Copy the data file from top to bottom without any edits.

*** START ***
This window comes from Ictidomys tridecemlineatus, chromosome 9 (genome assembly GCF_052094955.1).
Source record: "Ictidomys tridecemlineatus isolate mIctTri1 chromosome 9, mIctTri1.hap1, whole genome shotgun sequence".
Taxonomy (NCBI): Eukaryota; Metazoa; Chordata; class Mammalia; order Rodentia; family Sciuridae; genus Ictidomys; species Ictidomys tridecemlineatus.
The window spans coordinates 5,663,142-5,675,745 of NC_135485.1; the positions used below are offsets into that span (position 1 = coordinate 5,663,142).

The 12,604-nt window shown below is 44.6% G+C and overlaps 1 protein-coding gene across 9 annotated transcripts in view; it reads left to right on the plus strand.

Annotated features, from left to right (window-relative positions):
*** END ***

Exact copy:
This window comes from Ictidomys tridecemlineatus, chromosome 9 (genome assembly GCF_052094955.1).
Source record: "Ictidomys tridecemlineatus isolate mIctTri1 chromosome 9, mIctTri1.hap1, whole genome shotgun sequence".
Taxonomy (NCBI): Eukaryota; Metazoa; Chordata; class Mammalia; order Rodentia; family Sciuridae; genus Ictidomys; species Ictidomys tridecemlineatus.
The window spans coordinates 5,663,142-5,675,745 of NC_135485.1; the positions used below are offsets into that span (position 1 = coordinate 5,663,142).

The 12,604-nt window shown below is 44.6% G+C and overlaps 1 protein-coding gene across 9 annotated transcripts in view; it reads left to right on the plus strand.

Annotated features, from left to right (window-relative positions):